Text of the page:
Our Stories

Appeal for YOUR Personal Stories!

It’s been said that the shortest distance between two people is a story. Between now and the reunion, we invite you to think about, write, record, and share your own personal stories as they may have been influenced by your time at LRCH. Based on submissions of blog posts and your written, verbal or recorded thoughts on the subject, we hope to select a few of you to be interviewed on camera during the reunion. We will also be filming much of the reunion events themselves – another reason not to miss this special reunion!

This nation needs our experience and the wisdom of our nearly 60 years of life. The world is a mess, but complaining gets us nowhere. Now, more than ever, the world needs bright, faithful, compassionate citizens dedicated to being part of the solution instead of wallowing in the muck, adding to the problems. This is the meaning behind “Tigers Stepping Up“.

Tiger stepping up (or out!) - 1

The more I’ve gotten to know our classmates during the 2012 and 2018 reunion planning processes and through Facebook, the more I realize how very accomplished everyone has been in the last forty years, each in his/her own careers or paths of life!

Thanks to Principal Morris Holmes and his dedicated faculty, we were prepared well at Central for a lifetime of striving for excellence, in whatever paths we followed. We have public servants, DC lobbyists, doctors and surgeons in our ranks. We have artists and musicians, actors and speakers. We have athletes and scholars, hard workers and laborers. We have marketers, advertisers, event planners, designers; classmates who served in the armed forces; classmates who became teachers influencing succeeding generations. We have mothers and fathers who have taught their children, and now their grandchildren, to be persons who strive for “excellence” in whatever paths they choose.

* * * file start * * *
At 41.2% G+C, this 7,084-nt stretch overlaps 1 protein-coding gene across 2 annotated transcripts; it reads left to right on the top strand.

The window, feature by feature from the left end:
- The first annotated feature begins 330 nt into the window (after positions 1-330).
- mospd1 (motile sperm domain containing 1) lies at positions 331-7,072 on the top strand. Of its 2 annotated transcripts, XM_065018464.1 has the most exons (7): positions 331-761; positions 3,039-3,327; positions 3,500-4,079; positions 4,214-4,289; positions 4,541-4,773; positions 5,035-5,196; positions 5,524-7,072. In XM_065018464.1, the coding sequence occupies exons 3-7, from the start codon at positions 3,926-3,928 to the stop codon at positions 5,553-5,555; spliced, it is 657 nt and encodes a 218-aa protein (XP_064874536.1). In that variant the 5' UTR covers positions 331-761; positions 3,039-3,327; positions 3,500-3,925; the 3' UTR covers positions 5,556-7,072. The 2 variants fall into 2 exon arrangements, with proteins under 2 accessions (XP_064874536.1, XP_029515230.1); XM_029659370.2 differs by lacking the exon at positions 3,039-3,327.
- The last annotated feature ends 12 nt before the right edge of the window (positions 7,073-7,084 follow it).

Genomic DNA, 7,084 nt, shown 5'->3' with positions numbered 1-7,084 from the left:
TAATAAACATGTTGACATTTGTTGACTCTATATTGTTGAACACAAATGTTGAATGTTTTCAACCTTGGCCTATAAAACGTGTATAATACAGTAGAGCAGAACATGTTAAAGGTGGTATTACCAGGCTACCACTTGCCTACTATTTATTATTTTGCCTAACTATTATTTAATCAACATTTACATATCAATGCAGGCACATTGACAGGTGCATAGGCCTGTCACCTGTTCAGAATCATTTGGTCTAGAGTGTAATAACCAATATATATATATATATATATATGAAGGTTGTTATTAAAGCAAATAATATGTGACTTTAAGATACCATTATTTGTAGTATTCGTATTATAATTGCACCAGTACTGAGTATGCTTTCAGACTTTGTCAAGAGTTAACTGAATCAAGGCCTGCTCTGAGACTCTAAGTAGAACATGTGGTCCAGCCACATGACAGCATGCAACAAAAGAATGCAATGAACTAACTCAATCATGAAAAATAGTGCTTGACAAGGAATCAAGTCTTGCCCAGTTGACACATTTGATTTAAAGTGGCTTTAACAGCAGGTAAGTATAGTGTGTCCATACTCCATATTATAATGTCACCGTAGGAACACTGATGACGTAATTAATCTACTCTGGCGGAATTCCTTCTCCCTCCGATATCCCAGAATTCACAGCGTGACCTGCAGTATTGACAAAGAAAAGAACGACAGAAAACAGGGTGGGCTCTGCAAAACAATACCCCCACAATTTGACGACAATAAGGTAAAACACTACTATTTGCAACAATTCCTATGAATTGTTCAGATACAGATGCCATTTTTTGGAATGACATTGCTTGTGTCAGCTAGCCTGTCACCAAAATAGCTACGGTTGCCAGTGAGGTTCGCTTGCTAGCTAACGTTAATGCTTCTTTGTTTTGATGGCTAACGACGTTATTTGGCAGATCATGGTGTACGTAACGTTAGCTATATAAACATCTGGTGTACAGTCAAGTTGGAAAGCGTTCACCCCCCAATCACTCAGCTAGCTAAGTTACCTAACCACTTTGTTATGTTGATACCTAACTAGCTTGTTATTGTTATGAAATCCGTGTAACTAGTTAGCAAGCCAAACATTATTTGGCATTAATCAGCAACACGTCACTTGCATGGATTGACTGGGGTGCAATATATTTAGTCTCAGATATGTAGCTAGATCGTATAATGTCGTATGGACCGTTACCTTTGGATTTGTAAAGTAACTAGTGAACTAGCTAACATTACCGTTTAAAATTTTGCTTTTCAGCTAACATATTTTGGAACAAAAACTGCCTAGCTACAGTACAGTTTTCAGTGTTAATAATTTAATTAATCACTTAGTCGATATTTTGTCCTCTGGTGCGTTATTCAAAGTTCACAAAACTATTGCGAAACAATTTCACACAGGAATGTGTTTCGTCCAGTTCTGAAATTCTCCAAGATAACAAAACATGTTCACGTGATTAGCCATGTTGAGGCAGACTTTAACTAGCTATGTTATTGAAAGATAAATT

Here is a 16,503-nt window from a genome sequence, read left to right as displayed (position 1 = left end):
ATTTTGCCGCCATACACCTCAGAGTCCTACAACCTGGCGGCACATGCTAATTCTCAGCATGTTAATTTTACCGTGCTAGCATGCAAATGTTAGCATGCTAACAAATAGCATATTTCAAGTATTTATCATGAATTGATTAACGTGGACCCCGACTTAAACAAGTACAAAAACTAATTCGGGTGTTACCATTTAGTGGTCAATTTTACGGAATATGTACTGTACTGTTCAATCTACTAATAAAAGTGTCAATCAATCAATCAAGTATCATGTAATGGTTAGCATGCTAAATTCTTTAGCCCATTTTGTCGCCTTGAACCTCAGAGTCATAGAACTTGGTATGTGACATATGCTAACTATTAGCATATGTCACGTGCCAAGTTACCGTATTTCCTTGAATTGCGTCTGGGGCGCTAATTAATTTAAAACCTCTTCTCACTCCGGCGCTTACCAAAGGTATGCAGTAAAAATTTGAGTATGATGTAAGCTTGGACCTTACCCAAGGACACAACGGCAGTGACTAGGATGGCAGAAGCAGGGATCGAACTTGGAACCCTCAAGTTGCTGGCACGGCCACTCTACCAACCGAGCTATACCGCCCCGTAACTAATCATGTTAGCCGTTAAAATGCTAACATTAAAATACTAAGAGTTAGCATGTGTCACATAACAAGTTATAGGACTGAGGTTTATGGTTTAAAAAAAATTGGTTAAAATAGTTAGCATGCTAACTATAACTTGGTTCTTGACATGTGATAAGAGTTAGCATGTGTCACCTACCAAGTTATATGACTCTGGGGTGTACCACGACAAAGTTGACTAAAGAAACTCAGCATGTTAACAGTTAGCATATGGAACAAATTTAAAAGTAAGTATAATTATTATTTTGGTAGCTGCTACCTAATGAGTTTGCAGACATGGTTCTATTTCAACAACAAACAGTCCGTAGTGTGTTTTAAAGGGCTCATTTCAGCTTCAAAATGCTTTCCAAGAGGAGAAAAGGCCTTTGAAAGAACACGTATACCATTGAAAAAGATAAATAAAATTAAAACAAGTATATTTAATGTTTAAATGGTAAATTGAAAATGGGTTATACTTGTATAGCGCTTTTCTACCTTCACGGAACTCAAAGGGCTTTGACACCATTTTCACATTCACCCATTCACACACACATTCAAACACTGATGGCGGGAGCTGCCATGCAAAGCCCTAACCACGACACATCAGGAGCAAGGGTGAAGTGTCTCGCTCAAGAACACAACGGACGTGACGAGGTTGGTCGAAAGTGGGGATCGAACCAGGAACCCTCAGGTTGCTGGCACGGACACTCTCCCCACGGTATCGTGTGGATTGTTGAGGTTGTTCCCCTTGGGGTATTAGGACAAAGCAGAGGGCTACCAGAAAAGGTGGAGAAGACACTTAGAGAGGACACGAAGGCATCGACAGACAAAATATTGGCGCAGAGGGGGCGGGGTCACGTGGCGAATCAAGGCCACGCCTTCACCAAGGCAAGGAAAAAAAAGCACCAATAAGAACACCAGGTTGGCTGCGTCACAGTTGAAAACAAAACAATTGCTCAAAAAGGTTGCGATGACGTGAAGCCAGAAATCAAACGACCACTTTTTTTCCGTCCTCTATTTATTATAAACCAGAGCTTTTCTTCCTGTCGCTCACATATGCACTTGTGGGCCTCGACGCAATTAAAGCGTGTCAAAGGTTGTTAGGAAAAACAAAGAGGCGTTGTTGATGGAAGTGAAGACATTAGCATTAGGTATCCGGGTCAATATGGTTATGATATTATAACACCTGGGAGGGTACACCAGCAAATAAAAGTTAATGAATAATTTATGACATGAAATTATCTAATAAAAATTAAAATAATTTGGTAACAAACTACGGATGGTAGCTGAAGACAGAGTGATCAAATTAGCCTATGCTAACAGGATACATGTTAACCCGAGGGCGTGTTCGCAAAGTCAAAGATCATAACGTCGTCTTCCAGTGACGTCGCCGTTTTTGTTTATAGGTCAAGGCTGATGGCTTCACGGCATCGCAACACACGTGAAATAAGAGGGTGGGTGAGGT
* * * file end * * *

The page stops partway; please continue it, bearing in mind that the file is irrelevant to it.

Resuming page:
We want to get to know WHO YOU ARE TODAY! We hope to learn how our life experiences, especially our LRCH academic and social education, combined with our talents, our energy, our wisdom, our faith, have worked together to produce citizens of this great nation who shine their lights for the betterment of humanity, each in his/her own way. Prior to and during this 40th reunion, you are invited to participate in the creation of a new documentary sharing with others our personal stories of where our paths in life have taken us, shaped by our exposure to positive race relations and our experiences at Central.

Between now and the reunion, we are Tigers Stepping Up! After the reunion, we will be Tigers Stepping Out, as we work together to create a documentary and a movement of positivity, inspiration, and hope.

Interview Questions:

1) Some of my most noteworthy memories surrounding race relations or desegregation are: _______________________________________________________________.

2) My high school years at Central influenced me as a person in several ways,      including: _______________________________________________________________________________.

3) Since 1978, since leaving Central High School, I ___________________________________.

4) I think our LRCH Class of 1978 could tell the world a few things about getting along, like ______________________________________________________________________________.